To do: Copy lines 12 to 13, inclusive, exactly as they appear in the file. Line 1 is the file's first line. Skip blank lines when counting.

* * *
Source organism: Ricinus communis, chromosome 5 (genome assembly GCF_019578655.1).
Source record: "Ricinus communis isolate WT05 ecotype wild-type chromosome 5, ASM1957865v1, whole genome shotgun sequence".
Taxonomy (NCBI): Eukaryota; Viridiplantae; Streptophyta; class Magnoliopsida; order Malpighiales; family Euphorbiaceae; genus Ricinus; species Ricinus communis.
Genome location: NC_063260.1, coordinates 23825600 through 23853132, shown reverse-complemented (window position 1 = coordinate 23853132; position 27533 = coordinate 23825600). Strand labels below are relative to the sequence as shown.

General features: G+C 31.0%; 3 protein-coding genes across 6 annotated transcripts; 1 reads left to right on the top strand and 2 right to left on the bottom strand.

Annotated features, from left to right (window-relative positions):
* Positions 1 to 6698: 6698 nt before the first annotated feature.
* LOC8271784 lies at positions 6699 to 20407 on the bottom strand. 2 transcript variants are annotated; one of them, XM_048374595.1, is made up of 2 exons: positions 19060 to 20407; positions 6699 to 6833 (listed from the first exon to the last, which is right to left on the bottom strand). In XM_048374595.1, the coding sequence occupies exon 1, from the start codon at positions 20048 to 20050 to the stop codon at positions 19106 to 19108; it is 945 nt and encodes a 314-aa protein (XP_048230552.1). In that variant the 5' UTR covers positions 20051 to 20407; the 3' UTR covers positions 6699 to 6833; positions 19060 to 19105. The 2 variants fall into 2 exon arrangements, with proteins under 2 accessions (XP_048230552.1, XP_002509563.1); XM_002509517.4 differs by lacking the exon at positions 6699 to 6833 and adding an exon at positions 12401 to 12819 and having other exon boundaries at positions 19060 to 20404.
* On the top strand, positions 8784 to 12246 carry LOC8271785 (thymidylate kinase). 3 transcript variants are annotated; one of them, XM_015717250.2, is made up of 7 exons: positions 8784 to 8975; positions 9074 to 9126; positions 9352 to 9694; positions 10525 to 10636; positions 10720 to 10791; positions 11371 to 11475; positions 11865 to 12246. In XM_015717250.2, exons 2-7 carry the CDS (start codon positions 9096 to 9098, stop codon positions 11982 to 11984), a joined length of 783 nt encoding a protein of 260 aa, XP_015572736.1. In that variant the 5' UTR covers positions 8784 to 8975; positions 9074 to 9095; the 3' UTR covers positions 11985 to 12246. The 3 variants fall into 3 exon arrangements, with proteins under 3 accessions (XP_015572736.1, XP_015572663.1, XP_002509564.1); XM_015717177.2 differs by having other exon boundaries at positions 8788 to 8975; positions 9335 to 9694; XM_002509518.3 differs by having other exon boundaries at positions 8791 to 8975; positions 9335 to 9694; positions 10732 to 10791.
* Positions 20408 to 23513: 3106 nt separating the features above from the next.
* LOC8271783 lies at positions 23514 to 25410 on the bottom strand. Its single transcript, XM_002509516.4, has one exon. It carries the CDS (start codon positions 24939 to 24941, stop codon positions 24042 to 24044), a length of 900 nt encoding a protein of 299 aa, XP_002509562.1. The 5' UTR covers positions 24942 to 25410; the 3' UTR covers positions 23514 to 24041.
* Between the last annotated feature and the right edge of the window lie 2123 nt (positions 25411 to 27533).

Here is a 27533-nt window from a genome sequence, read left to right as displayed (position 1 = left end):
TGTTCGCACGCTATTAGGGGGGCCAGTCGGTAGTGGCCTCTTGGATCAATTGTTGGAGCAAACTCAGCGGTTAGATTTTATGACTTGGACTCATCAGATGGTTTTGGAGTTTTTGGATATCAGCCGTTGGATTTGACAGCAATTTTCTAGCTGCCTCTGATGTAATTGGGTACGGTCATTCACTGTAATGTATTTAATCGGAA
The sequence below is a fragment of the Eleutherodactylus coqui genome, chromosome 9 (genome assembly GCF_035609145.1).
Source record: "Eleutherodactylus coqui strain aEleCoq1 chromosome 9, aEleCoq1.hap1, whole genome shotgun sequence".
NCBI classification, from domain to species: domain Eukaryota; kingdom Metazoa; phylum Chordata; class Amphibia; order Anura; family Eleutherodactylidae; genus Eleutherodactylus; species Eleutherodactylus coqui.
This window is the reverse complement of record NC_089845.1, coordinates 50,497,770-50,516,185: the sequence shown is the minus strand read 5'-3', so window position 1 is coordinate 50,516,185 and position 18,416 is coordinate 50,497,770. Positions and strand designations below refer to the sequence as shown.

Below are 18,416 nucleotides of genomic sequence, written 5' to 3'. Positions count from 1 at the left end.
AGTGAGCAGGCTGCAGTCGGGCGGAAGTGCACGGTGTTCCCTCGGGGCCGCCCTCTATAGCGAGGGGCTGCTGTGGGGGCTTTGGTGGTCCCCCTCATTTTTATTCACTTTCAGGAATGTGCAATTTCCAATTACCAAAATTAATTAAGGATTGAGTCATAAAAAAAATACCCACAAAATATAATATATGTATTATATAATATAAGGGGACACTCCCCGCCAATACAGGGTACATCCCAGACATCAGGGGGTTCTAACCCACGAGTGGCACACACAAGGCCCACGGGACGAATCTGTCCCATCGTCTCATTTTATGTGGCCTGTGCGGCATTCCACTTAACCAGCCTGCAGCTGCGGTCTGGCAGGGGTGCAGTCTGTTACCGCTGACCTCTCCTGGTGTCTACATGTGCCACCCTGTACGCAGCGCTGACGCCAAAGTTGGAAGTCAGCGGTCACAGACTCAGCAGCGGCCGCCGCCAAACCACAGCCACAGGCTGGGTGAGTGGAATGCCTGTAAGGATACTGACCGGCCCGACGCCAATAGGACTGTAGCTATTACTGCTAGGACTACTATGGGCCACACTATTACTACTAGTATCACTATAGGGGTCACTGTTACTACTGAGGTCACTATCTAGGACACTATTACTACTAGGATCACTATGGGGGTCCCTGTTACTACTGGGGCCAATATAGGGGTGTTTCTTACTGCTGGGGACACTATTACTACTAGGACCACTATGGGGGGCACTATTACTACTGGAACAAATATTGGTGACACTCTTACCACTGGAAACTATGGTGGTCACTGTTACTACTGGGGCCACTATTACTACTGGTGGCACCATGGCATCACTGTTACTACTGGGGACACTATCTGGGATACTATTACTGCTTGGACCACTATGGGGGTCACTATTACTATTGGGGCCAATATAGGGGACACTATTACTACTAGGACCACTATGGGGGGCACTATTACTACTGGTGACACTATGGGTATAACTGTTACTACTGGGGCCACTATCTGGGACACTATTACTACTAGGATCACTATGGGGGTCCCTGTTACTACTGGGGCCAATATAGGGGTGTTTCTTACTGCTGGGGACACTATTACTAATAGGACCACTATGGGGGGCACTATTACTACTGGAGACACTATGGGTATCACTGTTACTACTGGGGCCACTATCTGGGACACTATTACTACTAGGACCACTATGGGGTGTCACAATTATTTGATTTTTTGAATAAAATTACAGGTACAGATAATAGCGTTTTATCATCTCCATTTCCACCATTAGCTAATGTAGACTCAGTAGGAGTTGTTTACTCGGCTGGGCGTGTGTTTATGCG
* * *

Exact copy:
* Between the last annotated feature and the right edge of the window lie 2123 nt (positions 25411 to 27533).

Here is a 27533-nt window from a genome sequence, read left to right as displayed (position 1 = left end):